Also keep in mind that most lawyers represent multiple clients at once. If you call or text your lawyer but they don’t respond immediately, they may be in court, at a hearing, or speaking with another client. However, it is fair for you to ask how quickly you can expect a call back if your lawyer missed your call. For example, a busy lawyer may not always be able to answer a call immediately, but maybe they will try to return all calls within 24 hours.

Can I fire my workers’ comp lawyer?

You can fire your workers’ compensation lawyer but before you make any changes, we recommend talking to your lawyer. Changing lawyers isn’t always easy and sometimes sharing your concerns is enough to improve the working relationship. In many cases, client-lawyer relations sour because of miscommunication over how often someone should share updates on a case.

For example, we’ve heard numerous times that someone wants to fire their lawyer because they feel like they’re being ignored. When they raise the issue to their lawyer, the lawyer explains that there haven’t been any changes in the case in a few weeks and they didn’t realize the client had specific questions.

There are legitimate situations when you should fire your lawyer — like if they’re truly ignoring you, acting unprofessionally, disrespecting you, missing meetings, or showing up to meetings unprepared — we always suggest that as a first step, you share your concerns directly with the lawyer to clear up any misunderstandings.

Learn more about when you can fire your lawyer.

Frequently asked questions about workers’ comp lawyers

Do I need a workers’ comp lawyer?

Not everyone needs to work with a lawyer, but a workers’ comp lawyer can especially help if your claim is denied, your medical care is denied, or after you get a settlement offer. To help you make an informed decision, we’ve collected some situations when a workers’ comp lawyer can help.

How much does a workers' comp lawyer cost?

Laws vary by state, but you can generally expect a workers’ comp lawyer fee of between 15% and 33% of your final settlement. That sounds like a lot, but the average settlement with an Atticus lawyer is twice as high as for people who don't have a lawyer. Factor in the additional medical care your lawyer can likely negotiate for you, and in the end you still take home more money by having a lawyer. Learn more about workers' comp lawyer fees.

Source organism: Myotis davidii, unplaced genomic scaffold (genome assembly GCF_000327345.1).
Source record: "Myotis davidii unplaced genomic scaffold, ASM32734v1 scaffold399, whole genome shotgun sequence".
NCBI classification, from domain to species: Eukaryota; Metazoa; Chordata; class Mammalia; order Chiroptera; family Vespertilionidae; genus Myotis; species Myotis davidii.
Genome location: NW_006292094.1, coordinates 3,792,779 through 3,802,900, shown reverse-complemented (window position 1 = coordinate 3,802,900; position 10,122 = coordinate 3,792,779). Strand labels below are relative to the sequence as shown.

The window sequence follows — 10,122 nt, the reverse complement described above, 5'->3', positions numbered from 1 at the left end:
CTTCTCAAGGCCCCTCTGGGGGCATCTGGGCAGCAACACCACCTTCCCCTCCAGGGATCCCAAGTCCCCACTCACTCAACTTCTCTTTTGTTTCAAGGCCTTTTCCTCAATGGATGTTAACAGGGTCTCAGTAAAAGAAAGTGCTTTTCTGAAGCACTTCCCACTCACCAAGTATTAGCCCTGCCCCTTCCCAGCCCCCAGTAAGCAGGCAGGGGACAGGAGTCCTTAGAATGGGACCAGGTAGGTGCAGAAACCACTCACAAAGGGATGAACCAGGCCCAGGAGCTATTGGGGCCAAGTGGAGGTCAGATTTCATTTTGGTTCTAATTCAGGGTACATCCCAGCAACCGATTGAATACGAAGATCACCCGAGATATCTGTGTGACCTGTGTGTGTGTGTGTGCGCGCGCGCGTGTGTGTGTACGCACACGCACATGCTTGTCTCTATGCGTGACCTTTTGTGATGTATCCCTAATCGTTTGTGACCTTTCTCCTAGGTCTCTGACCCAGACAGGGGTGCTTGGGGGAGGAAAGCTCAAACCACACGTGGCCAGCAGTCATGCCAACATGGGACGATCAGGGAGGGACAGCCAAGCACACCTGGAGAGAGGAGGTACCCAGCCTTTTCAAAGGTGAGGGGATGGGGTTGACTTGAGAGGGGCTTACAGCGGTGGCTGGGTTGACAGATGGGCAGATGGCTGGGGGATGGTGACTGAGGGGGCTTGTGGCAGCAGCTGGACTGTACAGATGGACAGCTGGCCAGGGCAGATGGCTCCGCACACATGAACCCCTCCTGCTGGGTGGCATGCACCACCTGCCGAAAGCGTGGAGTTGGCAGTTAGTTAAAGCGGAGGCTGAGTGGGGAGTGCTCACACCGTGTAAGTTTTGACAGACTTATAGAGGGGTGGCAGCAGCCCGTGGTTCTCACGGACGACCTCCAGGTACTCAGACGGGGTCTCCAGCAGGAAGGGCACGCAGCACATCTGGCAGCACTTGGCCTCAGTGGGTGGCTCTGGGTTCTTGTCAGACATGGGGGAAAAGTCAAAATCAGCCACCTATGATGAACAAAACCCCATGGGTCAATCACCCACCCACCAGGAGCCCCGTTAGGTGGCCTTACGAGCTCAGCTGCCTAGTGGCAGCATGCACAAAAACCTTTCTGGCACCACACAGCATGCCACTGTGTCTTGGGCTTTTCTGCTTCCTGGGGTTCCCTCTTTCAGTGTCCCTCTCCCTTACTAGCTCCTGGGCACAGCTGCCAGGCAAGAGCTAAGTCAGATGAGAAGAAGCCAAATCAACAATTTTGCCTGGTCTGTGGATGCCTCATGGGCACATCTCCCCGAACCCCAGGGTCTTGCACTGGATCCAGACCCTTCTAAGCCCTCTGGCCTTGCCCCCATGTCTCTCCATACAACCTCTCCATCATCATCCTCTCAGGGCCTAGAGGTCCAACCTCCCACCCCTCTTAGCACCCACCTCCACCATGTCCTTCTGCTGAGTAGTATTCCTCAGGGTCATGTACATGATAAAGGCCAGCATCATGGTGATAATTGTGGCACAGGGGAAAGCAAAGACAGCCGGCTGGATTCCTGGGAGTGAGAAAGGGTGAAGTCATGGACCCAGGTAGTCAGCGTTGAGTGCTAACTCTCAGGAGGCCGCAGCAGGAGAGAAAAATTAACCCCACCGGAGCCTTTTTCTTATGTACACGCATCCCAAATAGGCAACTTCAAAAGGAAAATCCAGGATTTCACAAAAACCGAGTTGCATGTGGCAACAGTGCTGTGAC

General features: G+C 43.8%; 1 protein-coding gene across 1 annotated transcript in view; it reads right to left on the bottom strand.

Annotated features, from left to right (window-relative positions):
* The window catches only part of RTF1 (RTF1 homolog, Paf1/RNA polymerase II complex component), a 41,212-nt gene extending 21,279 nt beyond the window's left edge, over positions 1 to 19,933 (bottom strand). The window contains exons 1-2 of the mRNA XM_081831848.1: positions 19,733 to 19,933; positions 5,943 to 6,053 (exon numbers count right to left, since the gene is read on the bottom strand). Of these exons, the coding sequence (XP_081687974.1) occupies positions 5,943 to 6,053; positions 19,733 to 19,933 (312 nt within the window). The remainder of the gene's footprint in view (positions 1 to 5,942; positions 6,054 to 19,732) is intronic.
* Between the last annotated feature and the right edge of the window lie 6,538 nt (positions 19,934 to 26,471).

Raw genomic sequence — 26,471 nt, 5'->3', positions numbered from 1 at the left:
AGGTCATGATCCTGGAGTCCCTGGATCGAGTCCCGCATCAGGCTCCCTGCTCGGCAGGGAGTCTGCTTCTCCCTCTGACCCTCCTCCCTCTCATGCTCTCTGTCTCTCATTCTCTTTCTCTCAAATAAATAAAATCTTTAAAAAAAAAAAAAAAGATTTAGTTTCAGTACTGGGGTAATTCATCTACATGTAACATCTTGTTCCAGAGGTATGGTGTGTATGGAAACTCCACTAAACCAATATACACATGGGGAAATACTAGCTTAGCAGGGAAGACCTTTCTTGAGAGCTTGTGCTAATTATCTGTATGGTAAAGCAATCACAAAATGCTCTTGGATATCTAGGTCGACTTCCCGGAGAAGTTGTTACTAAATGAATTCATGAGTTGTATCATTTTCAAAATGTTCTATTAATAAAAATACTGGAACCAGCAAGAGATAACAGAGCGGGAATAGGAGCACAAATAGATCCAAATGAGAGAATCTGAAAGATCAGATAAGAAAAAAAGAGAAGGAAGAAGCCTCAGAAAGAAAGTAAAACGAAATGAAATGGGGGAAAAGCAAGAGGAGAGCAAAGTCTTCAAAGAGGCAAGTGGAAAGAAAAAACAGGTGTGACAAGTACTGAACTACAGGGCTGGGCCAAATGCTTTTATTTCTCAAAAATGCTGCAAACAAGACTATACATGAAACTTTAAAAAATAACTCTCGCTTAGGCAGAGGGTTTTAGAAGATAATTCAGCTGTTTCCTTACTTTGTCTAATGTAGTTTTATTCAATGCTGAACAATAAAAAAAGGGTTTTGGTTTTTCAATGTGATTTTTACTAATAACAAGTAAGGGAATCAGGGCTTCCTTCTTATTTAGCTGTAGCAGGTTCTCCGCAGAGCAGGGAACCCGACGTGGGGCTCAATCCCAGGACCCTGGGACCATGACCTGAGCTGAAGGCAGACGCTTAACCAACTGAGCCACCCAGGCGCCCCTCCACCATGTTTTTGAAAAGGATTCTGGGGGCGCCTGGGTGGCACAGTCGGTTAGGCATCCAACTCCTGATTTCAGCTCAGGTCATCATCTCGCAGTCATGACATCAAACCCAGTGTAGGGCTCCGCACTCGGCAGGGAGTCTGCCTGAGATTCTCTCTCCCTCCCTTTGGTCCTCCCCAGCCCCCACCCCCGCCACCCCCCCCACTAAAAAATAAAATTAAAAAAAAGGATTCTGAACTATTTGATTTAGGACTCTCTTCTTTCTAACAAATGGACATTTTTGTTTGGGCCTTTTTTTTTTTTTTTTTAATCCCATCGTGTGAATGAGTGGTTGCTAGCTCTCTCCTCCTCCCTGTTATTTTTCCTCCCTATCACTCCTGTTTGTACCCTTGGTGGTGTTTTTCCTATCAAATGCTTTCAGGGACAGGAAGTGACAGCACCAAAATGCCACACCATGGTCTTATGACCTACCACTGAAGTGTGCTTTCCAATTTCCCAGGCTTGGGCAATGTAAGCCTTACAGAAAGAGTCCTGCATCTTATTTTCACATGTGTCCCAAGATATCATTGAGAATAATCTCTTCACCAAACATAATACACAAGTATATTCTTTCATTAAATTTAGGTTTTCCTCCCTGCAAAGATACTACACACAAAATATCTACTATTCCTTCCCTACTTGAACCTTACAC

What does a workers’ comp lawyer do that I can’t?

A local lawyer is well-versed in your state’s laws, so they’ll know how to avoid payment delays, maximize your medical coverage, and negotiate higher payments or a bigger settlement. They can help even if you never get denied or experience a serious issue. Here’s more on what a workers’ comp lawyer actually does.

How to find the best workers’ comp lawyer

There are some key questions you should ask any lawyer before hiring them, like how much they charge, whether they have experience with similar cases, and how they communicate with clients throughout the process. Learn more in our guide to finding a good workers’ comp lawyer.

Can I change my workers’ comp lawyer?

You can fire your workers’ comp lawyer and hire a new one. Talk with your lawyer first, though. You may still have to pay them for some expenses and sometimes issues like slow responses or long wait times are the result of misunderstandings. But if your lawyer just isn’t working out, you have options. Here's more on how and when to fire your workers' comp attorney.

What's the difference between lawyers and attorneys?

The terms lawyer and attorney are mostly interchangeable. Technically the word lawyer could include more legal professionals than just attorneys, but all Atticus workers’ comp lawyers are also attorneys who can legally represent clients. Most state bar websites also have a feature that allows you to confirm an attorney's credentials by searching their name or bar number. A reputable lawyer will provide their bar number upon request.

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Related resources:

5 Common Questions About Workers’ Comp Lawyers

A hand draw portrait of a smiling, helpful lawyer.
By Victoria Muñoz

How Much a Workers’ Comp Lawyer Costs in Every State

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By Victoria Muñoz

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A portrait of Atticus Client Advocate Kerry O'Shea.

Kerry O'Shea

Client Advocate

Kerry O'Shea is an Atticus Client Advocate, helping injured workers to navigate the workers' compensation process and get the benefits they deserve.